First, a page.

An attacker, having obtained a user's authentication token through other means, could issue a request to update the email address associated with the user's account. Without the need for the current password as an additional layer of verification, the attacker can change the victim's email address. This enables the attacker to initiate a password reset process, gaining control over the account.

Bypassing Password Rate Limit with GraphQL Query Batching

Attackers often exploit GraphQL, an API query language, to bypass security measures like rate limiting. Rate limiting is designed to prevent brute-force attacks by restricting the number of login attempts within a certain timeframe. However, GraphQL's ability to batch multiple queries into a single request can be misused to circumvent this protection.

For example, consider an API that implements rate limiting by allowing only three login attempts per minute to protect against brute-force attacks. An attacker can exploit GraphQL's query batching to send multiple login attempts in a single request. Each mutation within the batched request can attempt a different password for the same user account. By batching these attempts, the attacker can make numerous login attempts in a short period, bypassing rate limiting measures and increasing the chances of unauthorized access.

How to Prevent Broken Authentication in APIs

Here are several measures that can be taken to ensure adequate authentication in an API.

1. Implement Token-Based Authentication

Token-based authentication is a method where a user receives a token after successfully presenting their credentials. This token, often a JSON Web Token (JWT), is then used for subsequent requests, eliminating the need to send credentials repeatedly. It's crucial to securely generate, transmit, and store these tokens to prevent interception or misuse. Token expiration and rotation policies ensure that if a token is compromised, its useful life is limited.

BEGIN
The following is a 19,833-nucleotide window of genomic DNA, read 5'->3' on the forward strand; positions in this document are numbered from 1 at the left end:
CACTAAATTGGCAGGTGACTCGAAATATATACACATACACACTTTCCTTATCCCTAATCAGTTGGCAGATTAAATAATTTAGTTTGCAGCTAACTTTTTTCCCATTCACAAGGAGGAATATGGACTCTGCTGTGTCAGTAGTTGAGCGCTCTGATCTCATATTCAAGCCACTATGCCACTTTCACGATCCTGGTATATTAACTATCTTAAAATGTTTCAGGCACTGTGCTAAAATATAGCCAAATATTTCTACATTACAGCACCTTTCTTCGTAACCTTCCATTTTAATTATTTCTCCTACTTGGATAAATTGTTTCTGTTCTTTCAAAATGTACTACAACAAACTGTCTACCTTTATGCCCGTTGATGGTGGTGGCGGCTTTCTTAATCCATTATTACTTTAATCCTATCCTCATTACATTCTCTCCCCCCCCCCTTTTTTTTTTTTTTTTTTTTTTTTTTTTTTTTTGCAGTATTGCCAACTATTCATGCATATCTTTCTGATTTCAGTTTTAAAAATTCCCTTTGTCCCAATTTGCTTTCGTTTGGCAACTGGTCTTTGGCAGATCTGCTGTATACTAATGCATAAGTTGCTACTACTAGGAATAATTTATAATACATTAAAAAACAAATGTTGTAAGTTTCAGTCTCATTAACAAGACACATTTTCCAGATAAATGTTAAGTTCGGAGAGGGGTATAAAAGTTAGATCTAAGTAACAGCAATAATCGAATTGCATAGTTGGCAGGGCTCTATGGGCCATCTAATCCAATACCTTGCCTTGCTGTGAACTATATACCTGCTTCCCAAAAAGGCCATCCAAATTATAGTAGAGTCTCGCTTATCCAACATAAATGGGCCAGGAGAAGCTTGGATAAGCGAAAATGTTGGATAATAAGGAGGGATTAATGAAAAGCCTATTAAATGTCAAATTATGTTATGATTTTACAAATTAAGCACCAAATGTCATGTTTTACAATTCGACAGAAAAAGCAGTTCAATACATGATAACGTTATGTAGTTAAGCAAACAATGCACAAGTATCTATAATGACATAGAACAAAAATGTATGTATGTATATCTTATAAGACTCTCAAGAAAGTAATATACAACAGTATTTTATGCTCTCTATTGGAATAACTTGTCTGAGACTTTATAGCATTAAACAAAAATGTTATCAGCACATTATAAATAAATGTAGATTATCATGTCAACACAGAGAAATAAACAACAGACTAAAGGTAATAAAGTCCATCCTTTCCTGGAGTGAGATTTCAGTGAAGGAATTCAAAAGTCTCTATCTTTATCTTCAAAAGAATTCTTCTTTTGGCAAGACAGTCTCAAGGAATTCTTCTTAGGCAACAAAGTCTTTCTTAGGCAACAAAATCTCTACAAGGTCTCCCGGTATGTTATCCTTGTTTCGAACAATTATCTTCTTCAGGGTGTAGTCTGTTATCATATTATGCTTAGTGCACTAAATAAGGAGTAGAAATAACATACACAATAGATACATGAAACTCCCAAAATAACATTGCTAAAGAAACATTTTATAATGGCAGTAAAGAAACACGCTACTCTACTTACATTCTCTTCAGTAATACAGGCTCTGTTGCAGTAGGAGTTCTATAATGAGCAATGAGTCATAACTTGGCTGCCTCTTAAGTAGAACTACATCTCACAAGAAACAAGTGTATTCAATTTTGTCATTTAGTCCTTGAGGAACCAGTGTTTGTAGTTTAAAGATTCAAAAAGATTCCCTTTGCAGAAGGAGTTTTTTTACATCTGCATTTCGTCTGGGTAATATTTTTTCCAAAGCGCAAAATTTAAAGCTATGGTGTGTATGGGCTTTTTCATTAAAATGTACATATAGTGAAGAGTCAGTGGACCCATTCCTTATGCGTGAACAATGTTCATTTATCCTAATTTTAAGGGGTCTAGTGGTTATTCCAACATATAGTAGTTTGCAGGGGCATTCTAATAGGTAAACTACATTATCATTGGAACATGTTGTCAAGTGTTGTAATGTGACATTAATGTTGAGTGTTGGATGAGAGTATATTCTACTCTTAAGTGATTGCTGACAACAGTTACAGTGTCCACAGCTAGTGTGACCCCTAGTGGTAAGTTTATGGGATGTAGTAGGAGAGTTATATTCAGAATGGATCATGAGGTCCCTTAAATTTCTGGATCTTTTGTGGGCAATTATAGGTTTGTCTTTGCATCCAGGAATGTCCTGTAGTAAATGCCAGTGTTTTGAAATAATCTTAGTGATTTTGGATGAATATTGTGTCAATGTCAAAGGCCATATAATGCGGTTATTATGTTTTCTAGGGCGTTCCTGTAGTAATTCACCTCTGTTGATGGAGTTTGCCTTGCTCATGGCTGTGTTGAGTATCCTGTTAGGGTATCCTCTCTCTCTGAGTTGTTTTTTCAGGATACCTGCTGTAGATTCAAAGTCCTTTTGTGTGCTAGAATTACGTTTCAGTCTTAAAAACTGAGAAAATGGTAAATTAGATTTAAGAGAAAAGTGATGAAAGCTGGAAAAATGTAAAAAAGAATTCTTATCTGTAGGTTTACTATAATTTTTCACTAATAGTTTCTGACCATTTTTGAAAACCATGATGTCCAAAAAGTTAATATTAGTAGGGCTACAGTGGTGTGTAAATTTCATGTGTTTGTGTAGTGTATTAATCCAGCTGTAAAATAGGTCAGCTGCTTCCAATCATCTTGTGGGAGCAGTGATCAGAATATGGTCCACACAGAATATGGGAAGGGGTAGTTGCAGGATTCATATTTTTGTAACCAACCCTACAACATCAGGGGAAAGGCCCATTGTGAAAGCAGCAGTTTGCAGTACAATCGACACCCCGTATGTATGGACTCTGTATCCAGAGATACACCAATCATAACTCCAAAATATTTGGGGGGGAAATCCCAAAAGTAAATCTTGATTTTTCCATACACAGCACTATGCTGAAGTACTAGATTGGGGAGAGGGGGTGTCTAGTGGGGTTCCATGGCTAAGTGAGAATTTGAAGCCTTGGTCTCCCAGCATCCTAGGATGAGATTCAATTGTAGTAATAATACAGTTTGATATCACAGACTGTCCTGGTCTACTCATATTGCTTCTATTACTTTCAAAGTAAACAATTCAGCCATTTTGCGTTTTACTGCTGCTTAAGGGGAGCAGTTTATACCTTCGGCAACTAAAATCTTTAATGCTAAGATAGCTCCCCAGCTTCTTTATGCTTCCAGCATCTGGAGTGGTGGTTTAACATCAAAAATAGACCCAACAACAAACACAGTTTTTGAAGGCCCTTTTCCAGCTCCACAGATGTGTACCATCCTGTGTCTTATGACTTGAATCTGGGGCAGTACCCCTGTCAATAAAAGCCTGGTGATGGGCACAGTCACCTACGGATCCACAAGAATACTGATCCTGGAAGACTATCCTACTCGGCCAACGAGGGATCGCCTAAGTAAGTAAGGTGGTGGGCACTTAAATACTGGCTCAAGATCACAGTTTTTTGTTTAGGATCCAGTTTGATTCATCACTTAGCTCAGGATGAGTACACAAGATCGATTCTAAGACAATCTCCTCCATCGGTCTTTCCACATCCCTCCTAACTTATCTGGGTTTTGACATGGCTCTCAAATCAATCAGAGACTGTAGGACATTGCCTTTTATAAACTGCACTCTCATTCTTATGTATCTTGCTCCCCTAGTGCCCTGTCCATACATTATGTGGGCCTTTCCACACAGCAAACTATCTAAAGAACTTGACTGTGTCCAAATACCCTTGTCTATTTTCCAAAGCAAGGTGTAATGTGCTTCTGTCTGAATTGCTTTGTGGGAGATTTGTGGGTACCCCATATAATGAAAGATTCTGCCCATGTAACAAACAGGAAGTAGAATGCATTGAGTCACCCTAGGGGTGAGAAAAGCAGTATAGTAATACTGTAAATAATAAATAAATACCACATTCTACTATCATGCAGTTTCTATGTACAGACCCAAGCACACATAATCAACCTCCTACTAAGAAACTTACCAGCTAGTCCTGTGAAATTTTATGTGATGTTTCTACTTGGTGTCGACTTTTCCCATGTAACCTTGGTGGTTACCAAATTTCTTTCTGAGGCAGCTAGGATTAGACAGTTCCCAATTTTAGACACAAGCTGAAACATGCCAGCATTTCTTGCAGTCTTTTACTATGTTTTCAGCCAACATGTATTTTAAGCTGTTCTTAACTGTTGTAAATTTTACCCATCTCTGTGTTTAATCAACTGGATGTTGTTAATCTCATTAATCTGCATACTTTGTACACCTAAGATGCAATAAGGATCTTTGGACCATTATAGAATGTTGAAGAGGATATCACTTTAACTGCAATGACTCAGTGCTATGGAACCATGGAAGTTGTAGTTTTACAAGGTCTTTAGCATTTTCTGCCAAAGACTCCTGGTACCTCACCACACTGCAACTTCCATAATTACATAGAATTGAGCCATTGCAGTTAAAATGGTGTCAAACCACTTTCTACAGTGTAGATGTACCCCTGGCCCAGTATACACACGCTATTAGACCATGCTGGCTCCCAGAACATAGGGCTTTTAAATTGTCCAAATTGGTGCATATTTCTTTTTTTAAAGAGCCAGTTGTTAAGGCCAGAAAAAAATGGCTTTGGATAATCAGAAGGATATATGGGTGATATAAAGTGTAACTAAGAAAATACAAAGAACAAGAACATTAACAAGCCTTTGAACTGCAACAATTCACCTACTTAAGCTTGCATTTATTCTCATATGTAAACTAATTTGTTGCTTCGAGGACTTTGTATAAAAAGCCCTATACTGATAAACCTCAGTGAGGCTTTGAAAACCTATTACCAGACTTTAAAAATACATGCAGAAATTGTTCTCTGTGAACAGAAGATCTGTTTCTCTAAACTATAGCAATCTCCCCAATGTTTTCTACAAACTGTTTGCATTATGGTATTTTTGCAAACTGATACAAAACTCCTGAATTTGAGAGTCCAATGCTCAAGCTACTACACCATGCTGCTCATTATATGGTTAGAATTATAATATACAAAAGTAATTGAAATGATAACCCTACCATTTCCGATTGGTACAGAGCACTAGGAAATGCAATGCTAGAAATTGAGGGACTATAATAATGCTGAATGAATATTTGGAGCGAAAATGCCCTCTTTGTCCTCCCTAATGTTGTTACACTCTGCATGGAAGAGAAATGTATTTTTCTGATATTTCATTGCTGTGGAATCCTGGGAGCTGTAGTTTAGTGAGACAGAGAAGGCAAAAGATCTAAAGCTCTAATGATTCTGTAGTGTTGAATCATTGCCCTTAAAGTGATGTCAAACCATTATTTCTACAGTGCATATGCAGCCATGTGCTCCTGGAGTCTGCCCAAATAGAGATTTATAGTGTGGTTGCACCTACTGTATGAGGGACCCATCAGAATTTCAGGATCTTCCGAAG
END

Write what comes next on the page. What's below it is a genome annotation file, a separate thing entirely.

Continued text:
2. Use OAuth/OpenID for Third-Party Authentication

OAuth and OpenID Connect (OIDC) are standards for secure, third-party authentication, enabling users to log in using their credentials from known providers like Google or Facebook. This approach offloads the responsibility of managing user credentials to external, trusted services, reducing the risk of broken authentication. To correctly implement these protocols, ensure that redirect URIs are validated and tokens are securely handled.

3. Apply SSL/TLS Encryption

Secure Sockets Layer (SSL) and Transport Layer Security (TLS) encryption protect data in transit between clients and servers, including authentication tokens and credentials. This encryption helps prevent Man-in-the-Middle (MitM) attacks, where attackers intercept or tamper with authentication data. APIs should only accept connections over HTTPS and use strong, up-to-date cipher suites.

4. Implement API Rate Limiting

Rate limiting is a control that protects APIs from brute-force attacks by limiting the number of requests a user or IP can make within a specific timeframe. Implementing more sophisticated rate limiting based on behavior patterns can further improve security, making it harder for attackers to automate attacks on the authentication mechanism.

5. Collect Audit Logs

Detailed audit logs for authentication attempts provide visibility into potential security breaches and helps in identifying suspicious activities. Logs should capture successful and failed login attempts, including timestamps, source IP addresses, and user identifiers. Regular monitoring and analysis of these logs can detect patterns that indicate attacks, such as an unusually high number of failed login attempts.

Examples of Broken Authentication Attacks in Web Apps

There are several types of attacks that exploit broken authentication.

Phishing Campaigns

Phishing campaigns trick users into providing their credentials on fraudulent websites, a direct attack on authentication mechanisms. By impersonating legitimate services, attackers deceive users into unknowingly compromising their account security. This method bypasses the need to exploit technical vulnerabilities directly.

Credential Stuffing

Credential stuffing involves using breached or stolen credentials on multiple websites, exploiting users' tendency to reuse passwords. This automated attack attempts access to various accounts with the same credentials, bypassing authentication controls. High success rates result from widespread password reuse across services.